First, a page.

As a youngster, I danced. This carried on right until I was about 17, and there was no longer time for dancing, what with part time jobs and a social life.

Throughout my very late teens and into my early twenties, I flirted with the gym. My friend Hayley and I often went to the gym just go a Jacuzzi and a sauna. I found a love for Les Mills classes. I enjoyed the choreographed element of them, even with Body Pump which completely appealed to my dance background.

With one thing and another, at the age of about 23, whilst I’d knocked the gym on the head, I came back to dancing but this time to Salsa dancing which was a whole new thing for me, having historically ballet danced my way through life.

I really struggled with salsa dancing whilst I lived in Essex – I didn’t like to follow the male lead, but when I moved to Manchester I carried on dancing and quickly got the hang of it!

I loved this time in my life! I was out dancing almost every night of the week! Once I met Dave though, it stopped.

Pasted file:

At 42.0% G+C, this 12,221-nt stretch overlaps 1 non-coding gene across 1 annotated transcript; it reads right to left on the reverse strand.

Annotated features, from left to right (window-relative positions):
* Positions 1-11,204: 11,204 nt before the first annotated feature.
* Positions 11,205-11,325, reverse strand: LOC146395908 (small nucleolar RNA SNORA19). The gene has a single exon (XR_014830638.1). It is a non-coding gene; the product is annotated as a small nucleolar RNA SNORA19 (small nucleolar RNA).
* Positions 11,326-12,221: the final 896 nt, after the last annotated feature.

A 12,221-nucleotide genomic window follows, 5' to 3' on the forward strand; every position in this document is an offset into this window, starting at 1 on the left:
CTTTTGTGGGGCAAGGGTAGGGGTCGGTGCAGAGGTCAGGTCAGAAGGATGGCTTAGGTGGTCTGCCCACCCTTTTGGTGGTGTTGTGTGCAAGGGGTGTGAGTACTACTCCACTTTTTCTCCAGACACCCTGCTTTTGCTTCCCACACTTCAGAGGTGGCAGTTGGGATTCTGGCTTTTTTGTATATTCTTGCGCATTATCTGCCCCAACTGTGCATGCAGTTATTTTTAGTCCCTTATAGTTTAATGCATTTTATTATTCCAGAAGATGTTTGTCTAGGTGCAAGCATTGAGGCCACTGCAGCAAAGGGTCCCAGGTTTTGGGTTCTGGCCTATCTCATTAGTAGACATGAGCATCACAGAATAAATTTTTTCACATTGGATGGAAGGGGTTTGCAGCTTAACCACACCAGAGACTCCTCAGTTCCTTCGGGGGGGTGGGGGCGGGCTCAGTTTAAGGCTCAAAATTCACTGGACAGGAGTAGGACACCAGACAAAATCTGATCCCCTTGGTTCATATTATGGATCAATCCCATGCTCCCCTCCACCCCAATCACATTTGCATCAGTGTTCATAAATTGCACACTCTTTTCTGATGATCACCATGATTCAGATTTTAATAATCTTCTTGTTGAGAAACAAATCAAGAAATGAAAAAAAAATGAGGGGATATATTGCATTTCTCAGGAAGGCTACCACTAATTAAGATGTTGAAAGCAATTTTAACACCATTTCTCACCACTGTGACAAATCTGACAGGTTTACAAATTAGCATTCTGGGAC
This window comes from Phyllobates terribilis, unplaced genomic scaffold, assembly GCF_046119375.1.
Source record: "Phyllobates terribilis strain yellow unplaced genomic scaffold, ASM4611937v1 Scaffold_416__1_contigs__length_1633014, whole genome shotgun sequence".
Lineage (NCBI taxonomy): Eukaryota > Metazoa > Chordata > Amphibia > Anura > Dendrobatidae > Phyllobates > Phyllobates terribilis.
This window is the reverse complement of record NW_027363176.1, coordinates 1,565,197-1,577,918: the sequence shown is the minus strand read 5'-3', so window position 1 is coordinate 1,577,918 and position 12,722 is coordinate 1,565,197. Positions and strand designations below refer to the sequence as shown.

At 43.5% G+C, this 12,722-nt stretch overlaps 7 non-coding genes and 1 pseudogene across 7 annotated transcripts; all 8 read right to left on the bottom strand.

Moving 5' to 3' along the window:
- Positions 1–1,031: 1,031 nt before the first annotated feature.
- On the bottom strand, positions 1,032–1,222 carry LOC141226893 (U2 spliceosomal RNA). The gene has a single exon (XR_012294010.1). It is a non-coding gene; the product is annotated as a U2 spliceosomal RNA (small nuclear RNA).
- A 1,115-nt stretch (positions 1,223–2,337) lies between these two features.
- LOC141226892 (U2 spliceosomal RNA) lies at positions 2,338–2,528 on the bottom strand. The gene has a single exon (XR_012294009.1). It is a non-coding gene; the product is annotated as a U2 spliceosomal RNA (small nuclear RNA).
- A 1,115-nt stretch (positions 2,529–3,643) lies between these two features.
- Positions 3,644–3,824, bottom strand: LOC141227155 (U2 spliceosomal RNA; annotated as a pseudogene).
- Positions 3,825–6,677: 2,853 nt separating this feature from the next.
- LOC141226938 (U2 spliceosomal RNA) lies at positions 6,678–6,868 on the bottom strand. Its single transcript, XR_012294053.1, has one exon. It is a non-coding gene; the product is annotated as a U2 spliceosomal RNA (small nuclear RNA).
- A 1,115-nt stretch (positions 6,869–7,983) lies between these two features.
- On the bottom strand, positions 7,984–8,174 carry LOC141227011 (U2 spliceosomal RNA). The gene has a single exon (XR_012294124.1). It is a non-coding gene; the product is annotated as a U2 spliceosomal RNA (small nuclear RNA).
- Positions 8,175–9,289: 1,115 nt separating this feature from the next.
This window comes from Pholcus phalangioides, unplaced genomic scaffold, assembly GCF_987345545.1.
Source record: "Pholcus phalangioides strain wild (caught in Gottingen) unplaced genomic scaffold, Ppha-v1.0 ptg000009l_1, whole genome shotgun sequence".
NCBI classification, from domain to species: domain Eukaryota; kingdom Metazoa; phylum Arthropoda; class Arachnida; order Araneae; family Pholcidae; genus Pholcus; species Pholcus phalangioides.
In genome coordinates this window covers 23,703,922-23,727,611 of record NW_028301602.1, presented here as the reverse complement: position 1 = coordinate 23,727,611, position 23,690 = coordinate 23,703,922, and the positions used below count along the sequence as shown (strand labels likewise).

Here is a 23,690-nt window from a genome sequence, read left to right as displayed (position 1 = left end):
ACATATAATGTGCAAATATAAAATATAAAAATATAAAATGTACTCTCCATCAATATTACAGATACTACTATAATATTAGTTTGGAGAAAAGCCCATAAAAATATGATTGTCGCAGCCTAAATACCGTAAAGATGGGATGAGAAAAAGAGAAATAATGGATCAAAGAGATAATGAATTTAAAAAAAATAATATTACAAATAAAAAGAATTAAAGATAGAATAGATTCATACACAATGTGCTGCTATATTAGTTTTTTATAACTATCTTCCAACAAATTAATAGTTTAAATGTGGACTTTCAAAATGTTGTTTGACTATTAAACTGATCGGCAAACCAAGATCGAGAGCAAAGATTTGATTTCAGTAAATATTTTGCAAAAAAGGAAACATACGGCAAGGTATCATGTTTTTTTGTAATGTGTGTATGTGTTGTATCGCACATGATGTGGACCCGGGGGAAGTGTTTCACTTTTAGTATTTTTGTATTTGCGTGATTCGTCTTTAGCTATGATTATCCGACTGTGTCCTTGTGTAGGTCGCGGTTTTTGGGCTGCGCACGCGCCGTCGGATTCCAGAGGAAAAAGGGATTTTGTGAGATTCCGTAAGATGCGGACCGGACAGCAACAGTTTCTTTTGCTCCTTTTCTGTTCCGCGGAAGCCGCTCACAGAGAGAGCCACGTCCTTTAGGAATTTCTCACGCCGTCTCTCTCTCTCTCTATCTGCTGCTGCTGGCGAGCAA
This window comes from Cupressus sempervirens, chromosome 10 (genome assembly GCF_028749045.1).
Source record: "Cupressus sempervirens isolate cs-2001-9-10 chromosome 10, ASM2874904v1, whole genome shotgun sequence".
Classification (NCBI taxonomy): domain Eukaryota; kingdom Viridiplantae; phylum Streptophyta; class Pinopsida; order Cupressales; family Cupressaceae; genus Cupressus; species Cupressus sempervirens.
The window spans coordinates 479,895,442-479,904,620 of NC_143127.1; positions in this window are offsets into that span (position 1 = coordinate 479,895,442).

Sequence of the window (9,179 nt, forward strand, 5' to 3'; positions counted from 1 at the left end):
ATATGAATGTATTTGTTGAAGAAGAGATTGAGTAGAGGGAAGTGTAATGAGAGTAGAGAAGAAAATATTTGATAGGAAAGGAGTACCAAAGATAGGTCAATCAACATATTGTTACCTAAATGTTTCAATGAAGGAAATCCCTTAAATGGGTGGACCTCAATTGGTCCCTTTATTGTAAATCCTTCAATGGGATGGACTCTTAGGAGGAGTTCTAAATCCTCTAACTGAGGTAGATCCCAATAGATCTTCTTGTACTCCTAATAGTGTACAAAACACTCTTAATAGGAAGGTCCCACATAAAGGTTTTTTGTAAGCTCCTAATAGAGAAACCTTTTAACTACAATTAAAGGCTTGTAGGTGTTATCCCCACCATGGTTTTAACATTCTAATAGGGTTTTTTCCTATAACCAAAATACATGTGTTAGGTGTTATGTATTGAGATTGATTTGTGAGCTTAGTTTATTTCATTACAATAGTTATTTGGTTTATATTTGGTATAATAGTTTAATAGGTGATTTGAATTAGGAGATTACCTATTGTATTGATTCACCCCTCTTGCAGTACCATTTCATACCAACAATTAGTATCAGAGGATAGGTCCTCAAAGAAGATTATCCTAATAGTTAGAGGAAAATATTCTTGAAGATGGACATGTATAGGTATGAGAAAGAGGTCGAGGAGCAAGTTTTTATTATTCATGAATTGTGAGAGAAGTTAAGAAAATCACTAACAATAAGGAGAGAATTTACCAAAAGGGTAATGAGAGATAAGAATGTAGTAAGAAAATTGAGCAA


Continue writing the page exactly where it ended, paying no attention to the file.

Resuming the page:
Roughly four years ago, I decided enough was enough. I was the most unfit I’d ever been and probably the most out of shape too. I joined a gym.

Me after my first personal training session with Sam. That smile is NOT real!

As part of my sign up deal, I got two free personal training sessions with a trainer called Sam. She totally understood my body, the fact that I wasn’t that fit and the fact that I HATED cardio! I’d had pretty clueless personal trainers for the odd session here and there, and it never really clicked for me.

Wigan Colour Run…I. HATED. EVERY. SECOND

I decided to carry on training with Sam, and still do to this day. She’s become an important part of my life – and if we had to part ways I’d genuinely be very upset. She’s one in a million!